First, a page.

Trickster director Michelle Latimer’s offensive use of unsubstantiated claimed Indigenous ancestry to advance her career should be a cautionary tale to anyone who has discovered a distant Indigenous ancestor in their genealogy research and feels excited about now identifying as an Indigenous person.
I, along with many Indigenous people, am both heartbroken and angered at Latimer’s claim, mainly because she’s not the only one to have risen to trailblazer status within our Indigenous community — but at our expense.
Latimer, who also directed Inconvenient Indian, claimed to be of “Algonquin, Métis and French heritage, from Kitigan Zibi Anishinabeg (Maniwaki), Que.”
But Kitigan Zibi members began questioning her family connection to the community, and Latimer admitted she had “made a mistake” in claiming a connection to the community.
I’ll try to articulate why I’m so incensed.
Such tenuous, unsupported and sometimes fake claims set a standard of success that is hard to catch up to.
The people making them have white privilege fuelling their professional craft — all the time in the world to hone their talents, no family emergencies, no PTSD from residential school residuals holding them back. No endless parade of funerals, health issues, lateral violence showdowns, internalized shame, a life of racism both big and small in their lives to contend with every day. Able to show the world how high an Indigenous person can rise if they just demonstrate a strong work ethic — one of the “good ones.”
No wonder decision-makers love pretendians. Pretendians provide them with all the dreamy Indigi-benefits without the dismal realities of Indigenous lived experience.
Yet acknowledging the complicated impacts of colonization and its reality today is what generates necessary and needed solutions for reconciliation between Indigenous peoples and Canadians. It sets us on the path for the complex systemic change necessary, a reality that isn’t accepted though.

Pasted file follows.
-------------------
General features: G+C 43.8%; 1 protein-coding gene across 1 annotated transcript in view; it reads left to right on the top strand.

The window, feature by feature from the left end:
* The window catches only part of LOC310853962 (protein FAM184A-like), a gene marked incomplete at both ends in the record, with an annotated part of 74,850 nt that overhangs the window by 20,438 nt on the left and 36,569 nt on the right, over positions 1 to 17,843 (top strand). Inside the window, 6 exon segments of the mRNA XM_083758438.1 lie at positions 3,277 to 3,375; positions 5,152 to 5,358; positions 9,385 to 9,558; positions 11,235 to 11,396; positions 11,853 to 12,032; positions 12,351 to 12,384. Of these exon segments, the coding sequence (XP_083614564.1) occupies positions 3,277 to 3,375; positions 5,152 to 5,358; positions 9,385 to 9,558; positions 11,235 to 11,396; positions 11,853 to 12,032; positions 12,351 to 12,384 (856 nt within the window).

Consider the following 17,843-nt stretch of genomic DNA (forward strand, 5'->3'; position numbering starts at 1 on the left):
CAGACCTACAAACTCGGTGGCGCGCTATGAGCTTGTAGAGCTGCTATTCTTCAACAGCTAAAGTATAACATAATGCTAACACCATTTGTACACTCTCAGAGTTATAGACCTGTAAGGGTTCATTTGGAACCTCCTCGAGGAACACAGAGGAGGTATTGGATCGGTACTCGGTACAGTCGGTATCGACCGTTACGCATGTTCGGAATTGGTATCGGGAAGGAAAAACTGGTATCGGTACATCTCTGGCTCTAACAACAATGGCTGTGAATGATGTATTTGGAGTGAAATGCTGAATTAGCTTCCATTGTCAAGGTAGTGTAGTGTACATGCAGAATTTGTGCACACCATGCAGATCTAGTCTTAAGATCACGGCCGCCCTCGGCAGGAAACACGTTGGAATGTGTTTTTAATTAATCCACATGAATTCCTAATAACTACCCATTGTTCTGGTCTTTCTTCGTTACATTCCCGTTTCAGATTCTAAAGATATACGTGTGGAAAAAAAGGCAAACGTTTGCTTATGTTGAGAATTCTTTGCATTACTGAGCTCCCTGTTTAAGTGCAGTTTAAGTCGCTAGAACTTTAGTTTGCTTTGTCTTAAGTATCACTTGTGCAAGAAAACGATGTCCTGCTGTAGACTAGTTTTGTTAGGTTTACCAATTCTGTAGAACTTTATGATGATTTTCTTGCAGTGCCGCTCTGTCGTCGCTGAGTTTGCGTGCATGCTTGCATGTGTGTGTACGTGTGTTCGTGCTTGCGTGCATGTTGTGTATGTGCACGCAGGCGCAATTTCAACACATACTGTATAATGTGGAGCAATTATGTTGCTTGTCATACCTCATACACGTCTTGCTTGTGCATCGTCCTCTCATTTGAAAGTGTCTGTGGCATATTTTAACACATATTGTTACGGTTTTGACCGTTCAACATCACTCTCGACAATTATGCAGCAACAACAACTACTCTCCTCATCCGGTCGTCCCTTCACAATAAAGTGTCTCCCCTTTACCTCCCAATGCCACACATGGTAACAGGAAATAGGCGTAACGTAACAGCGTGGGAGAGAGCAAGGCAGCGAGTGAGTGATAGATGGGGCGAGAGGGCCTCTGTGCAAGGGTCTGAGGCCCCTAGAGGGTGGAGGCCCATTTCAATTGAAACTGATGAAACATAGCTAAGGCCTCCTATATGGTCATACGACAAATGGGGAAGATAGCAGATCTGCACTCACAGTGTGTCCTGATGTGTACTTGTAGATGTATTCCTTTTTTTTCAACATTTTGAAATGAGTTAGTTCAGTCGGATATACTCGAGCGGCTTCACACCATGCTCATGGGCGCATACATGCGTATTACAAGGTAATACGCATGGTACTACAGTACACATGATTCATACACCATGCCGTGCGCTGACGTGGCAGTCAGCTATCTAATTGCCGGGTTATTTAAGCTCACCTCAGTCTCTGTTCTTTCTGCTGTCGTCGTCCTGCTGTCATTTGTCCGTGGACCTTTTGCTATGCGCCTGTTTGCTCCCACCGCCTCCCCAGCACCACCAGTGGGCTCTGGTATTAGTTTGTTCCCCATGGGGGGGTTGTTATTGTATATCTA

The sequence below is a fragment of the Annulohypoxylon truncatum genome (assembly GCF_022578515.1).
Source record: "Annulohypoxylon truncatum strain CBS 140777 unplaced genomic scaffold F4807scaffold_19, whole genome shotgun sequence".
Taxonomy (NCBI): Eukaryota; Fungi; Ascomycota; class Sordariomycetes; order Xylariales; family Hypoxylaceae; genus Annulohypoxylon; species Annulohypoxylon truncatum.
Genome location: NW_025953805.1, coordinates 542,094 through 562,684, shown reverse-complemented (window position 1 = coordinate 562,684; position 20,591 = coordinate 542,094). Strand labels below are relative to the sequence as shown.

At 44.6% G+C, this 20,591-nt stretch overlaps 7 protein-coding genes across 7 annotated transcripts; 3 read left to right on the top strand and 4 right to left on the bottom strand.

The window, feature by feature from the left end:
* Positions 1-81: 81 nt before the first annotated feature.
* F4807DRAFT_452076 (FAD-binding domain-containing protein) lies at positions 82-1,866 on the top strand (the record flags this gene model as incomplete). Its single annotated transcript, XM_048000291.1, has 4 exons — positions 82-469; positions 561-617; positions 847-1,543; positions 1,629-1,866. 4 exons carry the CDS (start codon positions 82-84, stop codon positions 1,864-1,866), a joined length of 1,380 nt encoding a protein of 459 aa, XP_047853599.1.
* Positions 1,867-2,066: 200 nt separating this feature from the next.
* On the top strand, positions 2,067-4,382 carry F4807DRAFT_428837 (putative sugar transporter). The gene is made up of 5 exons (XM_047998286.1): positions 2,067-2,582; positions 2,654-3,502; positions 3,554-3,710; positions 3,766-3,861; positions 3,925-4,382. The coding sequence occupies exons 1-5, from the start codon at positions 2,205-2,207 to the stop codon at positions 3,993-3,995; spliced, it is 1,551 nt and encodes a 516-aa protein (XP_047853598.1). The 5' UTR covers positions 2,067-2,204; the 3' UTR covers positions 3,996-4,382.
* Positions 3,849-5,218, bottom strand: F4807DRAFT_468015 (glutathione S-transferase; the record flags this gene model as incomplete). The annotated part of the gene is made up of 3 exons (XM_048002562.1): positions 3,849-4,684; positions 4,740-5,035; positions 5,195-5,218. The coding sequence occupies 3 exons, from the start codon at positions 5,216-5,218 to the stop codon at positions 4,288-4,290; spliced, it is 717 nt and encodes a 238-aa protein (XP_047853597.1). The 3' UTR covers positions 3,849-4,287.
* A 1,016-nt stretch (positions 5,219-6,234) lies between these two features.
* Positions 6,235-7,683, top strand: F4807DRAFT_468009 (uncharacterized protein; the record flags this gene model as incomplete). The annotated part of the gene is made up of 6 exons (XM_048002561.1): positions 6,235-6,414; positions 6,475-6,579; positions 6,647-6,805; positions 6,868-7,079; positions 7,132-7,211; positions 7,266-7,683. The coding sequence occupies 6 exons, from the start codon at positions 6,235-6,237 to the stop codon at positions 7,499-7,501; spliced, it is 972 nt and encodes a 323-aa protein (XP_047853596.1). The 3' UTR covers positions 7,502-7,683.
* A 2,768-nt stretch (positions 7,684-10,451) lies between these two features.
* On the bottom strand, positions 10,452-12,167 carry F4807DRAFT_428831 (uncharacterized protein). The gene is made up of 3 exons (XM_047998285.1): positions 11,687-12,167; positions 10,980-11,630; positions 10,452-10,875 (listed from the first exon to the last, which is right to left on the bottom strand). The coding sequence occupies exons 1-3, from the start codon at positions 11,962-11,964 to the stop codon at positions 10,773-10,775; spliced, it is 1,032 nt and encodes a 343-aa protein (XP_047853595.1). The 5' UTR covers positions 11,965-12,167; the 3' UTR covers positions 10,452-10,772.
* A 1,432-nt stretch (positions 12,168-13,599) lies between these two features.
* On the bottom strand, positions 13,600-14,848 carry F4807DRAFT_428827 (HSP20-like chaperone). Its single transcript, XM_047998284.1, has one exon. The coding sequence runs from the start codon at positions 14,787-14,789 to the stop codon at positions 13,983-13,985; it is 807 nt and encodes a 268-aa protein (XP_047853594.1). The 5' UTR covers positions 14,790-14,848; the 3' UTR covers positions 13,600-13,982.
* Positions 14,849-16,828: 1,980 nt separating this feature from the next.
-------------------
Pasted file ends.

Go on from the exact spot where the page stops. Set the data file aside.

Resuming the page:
The Indigenous community is fighting for acceptance, fighting to live as our true and authentic selves, including our vision of self-determination in all its forms. It does not help or advance truth and reconciliation when someone with loads of white privilege comes along offering a sanitized version of “Indigenous leadership,” making this the “new high standard” for who Indigenous people need to become. It’s incredibly harmful.
Many Canadians are learning they have distant Indigenous ancestors. There is nothing wrong in wanting to be part of an Indigenous community and learning about your family ties.
But we clearly have an issue where the wrong people can, without any proof of Indigeneity, occupy space for Indigenous people, win awards for Indigenous leadership, or apply for funding designated for Indigenous people. There are people with newly found Indigenous ancestry who still have not tracked down these family ties or learned which community they come from, who nevertheless feel entitled to become the next Indigenous voice and authority on a variety of matters.
Connecting to one’s Indigenous identity should start with building relationships with your Indigenous family and community. Learning your history, stories, foods, jokes and nuances.
But we have people right now who have started their journey as a potential Indigenous person by agreeing to sit on a panel as an Indigenous role model.
Becoming Indigenous is not an opportunity to advance one’s career. We see through Latimer’s example how far one can take the possibility of maybe being Indigenous, and also how harmful it can turn.
This is not a victimless offence. It is a continuation of white privilege and cultural genocide — quite simply, it’s wrong.